• Janus
    7.5k
    In the context of QM, consider that the wave-function is analogous to the potential of energy (capacity to work). It must remain constant, continuous, as time passes, according to conservation laws. Then there is a so-called collapse of the wave-function, and this is analogous to actual work being done, a potential being actualized. We cannot relate these two because "actual work being done" would remove potential and violate the conservation law. So we have a gap between the potential, which must always remain constant according to conservation laws, and the "actualizing of a potential", which would remove some of that potential placing it into a different category of "actual", thus violating the conservation law.Metaphysician Undercover

    I didn't really understand most of what you wrote, so I will just try to focus on this passage. What you seem to be ignoring is entropy; which is the continual dissipation of the capacity of energy to do any work, which in theory culminates in so-called 'heat death' the total absence of any potential for energy to do any work. Remember that matter and energy are equivalents, and the form of energy only obtains provided there are differentials in potential which allow energy to "flow'.

    My argument has been based on the idea that potential energy consists in virtue of local differentials in potential, and that actual energy consists in the flows that occur. Energy is not lost insofar as new sets of different potentials are always coming into being, but the whole process, according to the second law of thermodynamics, consists in a gradual 'winding down' of differences of potential, and thus a diminishing of potential energy as well as a diminishing of actual energy flows, and consequently a diminishing of work done.
  • Dfpolis
    700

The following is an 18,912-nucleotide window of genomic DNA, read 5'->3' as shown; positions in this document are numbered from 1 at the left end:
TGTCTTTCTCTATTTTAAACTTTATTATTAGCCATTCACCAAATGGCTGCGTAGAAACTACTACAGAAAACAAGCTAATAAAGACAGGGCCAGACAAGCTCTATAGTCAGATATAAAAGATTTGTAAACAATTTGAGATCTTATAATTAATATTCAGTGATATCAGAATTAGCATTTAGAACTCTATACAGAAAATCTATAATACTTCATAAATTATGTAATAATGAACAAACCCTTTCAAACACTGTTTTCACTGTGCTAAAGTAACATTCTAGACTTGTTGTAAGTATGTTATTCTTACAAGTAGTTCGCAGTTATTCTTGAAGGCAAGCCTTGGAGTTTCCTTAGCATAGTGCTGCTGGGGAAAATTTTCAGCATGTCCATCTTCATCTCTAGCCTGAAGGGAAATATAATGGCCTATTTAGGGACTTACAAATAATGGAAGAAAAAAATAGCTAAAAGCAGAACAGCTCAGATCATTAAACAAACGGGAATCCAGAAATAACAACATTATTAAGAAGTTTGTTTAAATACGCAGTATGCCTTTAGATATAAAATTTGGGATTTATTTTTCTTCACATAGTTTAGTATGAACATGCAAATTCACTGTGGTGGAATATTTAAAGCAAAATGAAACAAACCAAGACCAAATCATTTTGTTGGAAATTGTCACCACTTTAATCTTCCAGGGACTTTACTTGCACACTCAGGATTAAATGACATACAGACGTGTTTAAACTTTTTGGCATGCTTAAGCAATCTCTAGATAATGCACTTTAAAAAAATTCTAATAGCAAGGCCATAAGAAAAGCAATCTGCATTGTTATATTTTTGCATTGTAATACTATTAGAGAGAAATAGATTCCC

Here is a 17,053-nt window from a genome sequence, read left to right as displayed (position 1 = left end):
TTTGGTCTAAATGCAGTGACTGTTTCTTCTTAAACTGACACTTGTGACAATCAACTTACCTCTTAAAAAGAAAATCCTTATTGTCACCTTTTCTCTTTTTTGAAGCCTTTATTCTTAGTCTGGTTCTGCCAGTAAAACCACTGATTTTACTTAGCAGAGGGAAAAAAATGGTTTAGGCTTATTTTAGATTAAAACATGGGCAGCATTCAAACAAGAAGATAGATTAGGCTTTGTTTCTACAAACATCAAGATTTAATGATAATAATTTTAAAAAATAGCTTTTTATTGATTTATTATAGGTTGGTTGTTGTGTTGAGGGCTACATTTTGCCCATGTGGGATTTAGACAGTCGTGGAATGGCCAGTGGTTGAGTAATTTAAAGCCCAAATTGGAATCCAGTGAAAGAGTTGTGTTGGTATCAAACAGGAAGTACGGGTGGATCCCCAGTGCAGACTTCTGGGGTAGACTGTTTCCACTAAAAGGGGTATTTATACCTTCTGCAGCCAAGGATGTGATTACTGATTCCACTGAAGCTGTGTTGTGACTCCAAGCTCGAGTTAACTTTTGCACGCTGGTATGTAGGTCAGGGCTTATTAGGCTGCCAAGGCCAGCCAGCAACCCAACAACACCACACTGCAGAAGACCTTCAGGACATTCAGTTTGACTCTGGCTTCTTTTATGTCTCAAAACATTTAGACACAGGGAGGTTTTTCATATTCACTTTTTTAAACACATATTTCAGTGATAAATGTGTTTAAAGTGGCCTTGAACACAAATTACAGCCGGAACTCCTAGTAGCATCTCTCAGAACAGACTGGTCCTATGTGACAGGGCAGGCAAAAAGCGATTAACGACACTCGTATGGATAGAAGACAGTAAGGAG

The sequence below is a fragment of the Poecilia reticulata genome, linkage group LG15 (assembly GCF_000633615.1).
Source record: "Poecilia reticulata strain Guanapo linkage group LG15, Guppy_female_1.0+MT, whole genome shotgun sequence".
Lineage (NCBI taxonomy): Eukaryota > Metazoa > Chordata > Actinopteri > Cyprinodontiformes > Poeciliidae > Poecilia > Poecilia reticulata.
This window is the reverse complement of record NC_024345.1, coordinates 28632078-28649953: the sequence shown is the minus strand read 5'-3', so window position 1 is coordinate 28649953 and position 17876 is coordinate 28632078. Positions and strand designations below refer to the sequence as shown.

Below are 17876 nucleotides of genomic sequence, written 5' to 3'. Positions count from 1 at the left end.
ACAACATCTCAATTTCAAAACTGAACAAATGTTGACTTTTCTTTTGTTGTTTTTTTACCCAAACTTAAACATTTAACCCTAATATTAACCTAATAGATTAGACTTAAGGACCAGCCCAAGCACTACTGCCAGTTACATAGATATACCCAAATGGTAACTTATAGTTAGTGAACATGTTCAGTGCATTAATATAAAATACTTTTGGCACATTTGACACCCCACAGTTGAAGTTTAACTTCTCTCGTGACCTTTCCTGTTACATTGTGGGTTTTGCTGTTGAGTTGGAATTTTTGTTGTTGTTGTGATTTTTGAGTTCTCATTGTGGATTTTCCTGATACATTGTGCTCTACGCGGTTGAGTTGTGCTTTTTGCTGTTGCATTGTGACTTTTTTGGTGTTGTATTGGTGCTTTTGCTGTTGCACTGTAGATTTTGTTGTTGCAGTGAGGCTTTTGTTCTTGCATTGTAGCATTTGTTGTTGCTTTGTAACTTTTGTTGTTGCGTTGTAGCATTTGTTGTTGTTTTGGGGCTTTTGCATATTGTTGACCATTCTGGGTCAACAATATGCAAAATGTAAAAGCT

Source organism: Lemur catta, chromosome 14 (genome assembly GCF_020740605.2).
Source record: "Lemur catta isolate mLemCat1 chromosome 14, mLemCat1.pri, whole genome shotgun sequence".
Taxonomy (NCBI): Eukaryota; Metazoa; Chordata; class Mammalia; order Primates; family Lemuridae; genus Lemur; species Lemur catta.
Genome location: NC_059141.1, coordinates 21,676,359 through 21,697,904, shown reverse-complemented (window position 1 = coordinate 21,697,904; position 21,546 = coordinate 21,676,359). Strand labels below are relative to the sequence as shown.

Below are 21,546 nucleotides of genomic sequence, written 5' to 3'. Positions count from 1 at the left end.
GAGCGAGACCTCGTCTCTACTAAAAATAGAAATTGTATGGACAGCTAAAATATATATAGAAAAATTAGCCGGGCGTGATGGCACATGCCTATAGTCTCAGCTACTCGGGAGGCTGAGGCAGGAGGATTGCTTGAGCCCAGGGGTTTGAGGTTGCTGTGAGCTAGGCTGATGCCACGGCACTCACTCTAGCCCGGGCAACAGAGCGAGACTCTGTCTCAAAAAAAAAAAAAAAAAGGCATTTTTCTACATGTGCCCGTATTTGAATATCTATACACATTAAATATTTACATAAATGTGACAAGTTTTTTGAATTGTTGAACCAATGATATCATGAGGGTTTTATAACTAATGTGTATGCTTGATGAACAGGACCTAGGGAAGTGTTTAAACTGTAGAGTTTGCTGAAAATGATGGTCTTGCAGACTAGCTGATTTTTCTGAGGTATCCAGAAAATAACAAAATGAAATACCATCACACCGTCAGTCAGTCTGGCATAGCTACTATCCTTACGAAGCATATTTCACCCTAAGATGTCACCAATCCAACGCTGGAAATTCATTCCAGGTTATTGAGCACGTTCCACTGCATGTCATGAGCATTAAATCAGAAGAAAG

"Transtemporal symmetry" is my term, but it is based on the formulation of the exchange principle in Dirac's many-time formulation of relativistic quantum theory, which you can look up.

    The control typically exercised over detectors in EPRB/Aspect type experiments is to change their orientation. If we change the orientation, then, of course the measured spin will be up or down the new orientation, not the old one.

    Still, changing the orientation does not exert control over the details of the detector's electron wave function. The details will be controlled, in part, by the exchange principle and resulting constraints.

    Alice's observations can inform her of conditions at Bob's location. If she performs her obseervation, she is informed, but if she does not, she is not informed.

    How could an experiment at Alice's location inform us of conditions at Bob's location? Before I try to answer this, it is important to note that it does. Once Alice has measured spin up, she knows that conditions at Bob's location are such that he will measure spin down. Further, it does not matter if she learns of the conditions at Bob's space-time location in a reference frame where she learns of it before Bob does his measurement, or after. All that is important is that an observation at Alice's space-time location can inform us of conditions at Bob's.

    I am suggesting that the reason Alice's observation informs her of conditions at Bob's location is symmetry. If we lived in a model world in which Bob's observations must mirror Alice's, then Alice would be able to predict Bob's results from hers without a hint of non-locality. The actual case is more complex, but the principle is the same.
  • Metaphysician Undercover
    5.7k
    Exactly so. That's why it is called the theory of relativity and not the theory of objectivity. It's only a problem if you add that additional premise as you are doing.noAxioms

    Adding the premise doesn't make it into a problem, it's the thought that there ought to be an objective reality which makes it into a problem. If you don't mind an ontology with no objective reality, then there's no problem.

    I didn't really understand most of what you wrote, so I will just try to focus on this passage. What you seem to be ignoring is entropy; which is the continual dissipation of the capacity of energy to do any work, which in theory culminates in so-called 'heat death' the total absence of any potential for energy to do any work. Remember that matter and energy are equivalents, and the form of energy only obtains provided there are differentials in potential which allow energy to "flow'.Janus

    No, entropy is something completely different. Energy is defined as the capacity to do work. Entropy cannot rob energy of this unless it left energy as something other than energy. And entropy does not violate conservation laws.
  • Janus
    7.5k
    So, in the purportedly inevitable heat death of the universe there will still be energy with the potential to do work? Can you explain how that will work?